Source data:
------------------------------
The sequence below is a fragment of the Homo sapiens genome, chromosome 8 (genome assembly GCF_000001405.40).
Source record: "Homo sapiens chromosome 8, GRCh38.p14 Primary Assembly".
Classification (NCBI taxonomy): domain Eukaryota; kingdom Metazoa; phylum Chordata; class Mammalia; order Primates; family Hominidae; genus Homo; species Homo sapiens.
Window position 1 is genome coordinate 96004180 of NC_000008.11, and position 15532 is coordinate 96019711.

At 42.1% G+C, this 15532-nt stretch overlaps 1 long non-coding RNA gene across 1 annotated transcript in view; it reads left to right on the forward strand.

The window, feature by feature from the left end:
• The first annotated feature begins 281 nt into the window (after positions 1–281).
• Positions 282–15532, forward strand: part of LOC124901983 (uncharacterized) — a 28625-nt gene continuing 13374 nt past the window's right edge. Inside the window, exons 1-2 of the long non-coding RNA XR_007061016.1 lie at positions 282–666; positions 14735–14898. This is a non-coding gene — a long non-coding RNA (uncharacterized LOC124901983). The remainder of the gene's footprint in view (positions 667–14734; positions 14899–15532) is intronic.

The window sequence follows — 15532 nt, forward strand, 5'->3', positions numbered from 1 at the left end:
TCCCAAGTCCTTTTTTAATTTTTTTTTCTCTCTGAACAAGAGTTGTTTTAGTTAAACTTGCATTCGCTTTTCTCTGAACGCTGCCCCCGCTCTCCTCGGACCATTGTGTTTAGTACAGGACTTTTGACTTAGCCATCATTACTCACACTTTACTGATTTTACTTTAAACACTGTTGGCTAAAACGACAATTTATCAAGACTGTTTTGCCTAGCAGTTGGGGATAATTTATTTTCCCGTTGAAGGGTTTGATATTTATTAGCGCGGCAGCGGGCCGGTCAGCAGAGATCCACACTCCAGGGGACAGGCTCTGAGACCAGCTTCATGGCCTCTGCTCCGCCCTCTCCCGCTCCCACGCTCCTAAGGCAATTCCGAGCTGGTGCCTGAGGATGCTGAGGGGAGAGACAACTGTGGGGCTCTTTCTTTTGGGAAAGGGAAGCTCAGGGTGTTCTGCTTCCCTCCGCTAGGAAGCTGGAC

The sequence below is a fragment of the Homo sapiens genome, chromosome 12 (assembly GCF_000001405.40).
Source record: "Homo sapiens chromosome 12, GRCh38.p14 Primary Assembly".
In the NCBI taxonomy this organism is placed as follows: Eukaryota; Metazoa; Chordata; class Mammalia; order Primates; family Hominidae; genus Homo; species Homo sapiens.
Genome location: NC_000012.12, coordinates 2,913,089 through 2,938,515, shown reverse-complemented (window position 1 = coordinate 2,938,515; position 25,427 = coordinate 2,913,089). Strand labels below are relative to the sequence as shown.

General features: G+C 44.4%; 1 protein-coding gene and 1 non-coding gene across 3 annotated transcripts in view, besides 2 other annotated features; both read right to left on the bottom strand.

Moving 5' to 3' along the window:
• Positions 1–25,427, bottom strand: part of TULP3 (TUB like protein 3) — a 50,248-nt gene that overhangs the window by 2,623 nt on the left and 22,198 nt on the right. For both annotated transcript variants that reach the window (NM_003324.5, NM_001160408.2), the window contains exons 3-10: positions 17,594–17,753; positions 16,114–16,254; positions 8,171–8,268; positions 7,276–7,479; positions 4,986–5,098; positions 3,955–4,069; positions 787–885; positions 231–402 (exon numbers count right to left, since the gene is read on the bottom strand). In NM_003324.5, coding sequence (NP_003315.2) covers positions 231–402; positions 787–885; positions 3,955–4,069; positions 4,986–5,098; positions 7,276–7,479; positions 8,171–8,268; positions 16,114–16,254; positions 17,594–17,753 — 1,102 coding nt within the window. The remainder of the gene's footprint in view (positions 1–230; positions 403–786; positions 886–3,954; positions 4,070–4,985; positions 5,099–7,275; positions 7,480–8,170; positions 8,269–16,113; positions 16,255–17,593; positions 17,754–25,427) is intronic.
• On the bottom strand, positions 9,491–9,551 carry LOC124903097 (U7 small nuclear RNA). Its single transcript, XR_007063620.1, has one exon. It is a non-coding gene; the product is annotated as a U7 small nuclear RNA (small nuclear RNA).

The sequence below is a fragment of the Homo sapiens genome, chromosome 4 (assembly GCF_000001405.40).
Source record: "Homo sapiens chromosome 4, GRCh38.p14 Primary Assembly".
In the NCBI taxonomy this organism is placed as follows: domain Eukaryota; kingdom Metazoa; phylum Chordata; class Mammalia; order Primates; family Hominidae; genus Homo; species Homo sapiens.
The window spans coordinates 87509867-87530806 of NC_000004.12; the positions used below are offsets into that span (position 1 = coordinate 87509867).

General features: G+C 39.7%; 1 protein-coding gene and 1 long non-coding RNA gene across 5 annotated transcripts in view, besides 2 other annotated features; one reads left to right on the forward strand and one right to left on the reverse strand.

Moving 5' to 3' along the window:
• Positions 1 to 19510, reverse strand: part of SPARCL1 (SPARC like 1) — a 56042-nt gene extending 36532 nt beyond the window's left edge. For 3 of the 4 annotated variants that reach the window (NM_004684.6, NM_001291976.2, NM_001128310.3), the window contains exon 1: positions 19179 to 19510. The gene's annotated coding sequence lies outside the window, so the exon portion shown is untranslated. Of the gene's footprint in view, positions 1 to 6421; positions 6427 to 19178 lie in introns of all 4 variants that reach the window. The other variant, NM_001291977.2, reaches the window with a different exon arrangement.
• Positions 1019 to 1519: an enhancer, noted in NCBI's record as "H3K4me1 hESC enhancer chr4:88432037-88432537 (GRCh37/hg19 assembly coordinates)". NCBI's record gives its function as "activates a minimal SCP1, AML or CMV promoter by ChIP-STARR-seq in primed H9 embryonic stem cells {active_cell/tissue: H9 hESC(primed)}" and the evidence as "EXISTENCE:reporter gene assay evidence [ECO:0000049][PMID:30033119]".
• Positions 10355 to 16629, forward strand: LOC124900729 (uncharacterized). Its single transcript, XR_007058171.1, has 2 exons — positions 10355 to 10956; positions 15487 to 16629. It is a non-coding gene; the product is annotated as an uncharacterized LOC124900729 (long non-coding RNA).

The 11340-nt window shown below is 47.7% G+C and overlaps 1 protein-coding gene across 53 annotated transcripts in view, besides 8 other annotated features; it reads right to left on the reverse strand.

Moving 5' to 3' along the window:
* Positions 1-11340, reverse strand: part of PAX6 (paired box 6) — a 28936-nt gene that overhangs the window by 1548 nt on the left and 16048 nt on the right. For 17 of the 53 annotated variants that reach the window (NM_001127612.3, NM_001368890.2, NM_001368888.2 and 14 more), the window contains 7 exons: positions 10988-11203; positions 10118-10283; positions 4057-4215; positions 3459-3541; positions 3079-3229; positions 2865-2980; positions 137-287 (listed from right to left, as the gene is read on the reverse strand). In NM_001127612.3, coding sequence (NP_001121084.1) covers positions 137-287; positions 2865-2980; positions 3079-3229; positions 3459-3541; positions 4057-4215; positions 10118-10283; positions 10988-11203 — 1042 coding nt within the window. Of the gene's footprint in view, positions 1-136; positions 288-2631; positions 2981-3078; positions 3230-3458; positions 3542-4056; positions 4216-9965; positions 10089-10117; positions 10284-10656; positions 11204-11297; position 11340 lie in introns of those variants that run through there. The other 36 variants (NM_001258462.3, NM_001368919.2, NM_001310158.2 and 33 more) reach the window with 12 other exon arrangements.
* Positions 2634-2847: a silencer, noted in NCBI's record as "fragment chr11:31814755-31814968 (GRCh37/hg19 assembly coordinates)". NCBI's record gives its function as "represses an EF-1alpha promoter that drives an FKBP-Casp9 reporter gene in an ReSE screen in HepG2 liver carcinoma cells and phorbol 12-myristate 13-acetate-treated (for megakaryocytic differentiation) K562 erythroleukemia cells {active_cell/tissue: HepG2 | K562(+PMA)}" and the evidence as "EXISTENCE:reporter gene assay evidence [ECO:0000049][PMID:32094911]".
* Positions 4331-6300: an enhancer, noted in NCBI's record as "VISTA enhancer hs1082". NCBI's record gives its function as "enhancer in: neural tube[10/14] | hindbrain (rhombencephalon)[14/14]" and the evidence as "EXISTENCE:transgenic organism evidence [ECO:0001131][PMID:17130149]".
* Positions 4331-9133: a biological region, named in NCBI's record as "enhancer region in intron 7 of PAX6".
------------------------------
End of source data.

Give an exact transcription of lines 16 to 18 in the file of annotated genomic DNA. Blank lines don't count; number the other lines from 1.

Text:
Moving 5' to 3' along the window:
• Positions 1–25,427, bottom strand: part of TULP3 (TUB like protein 3) — a 50,248-nt gene that overhangs the window by 2,623 nt on the left and 22,198 nt on the right. For both annotated transcript variants that reach the window (NM_003324.5, NM_001160408.2), the window contains exons 3-10: positions 17,594–17,753; positions 16,114–16,254; positions 8,171–8,268; positions 7,276–7,479; positions 4,986–5,098; positions 3,955–4,069; positions 787–885; positions 231–402 (exon numbers count right to left, since the gene is read on the bottom strand). In NM_003324.5, coding sequence (NP_003315.2) covers positions 231–402; positions 787–885; positions 3,955–4,069; positions 4,986–5,098; positions 7,276–7,479; positions 8,171–8,268; positions 16,114–16,254; positions 17,594–17,753 — 1,102 coding nt within the window. The remainder of the gene's footprint in view (positions 1–230; positions 403–786; positions 886–3,954; positions 4,070–4,985; positions 5,099–7,275; positions 7,480–8,170; positions 8,269–16,113; positions 16,255–17,593; positions 17,754–25,427) is intronic.
• On the bottom strand, positions 9,491–9,551 carry LOC124903097 (U7 small nuclear RNA). Its single transcript, XR_007063620.1, has one exon. It is a non-coding gene; the product is annotated as a U7 small nuclear RNA (small nuclear RNA).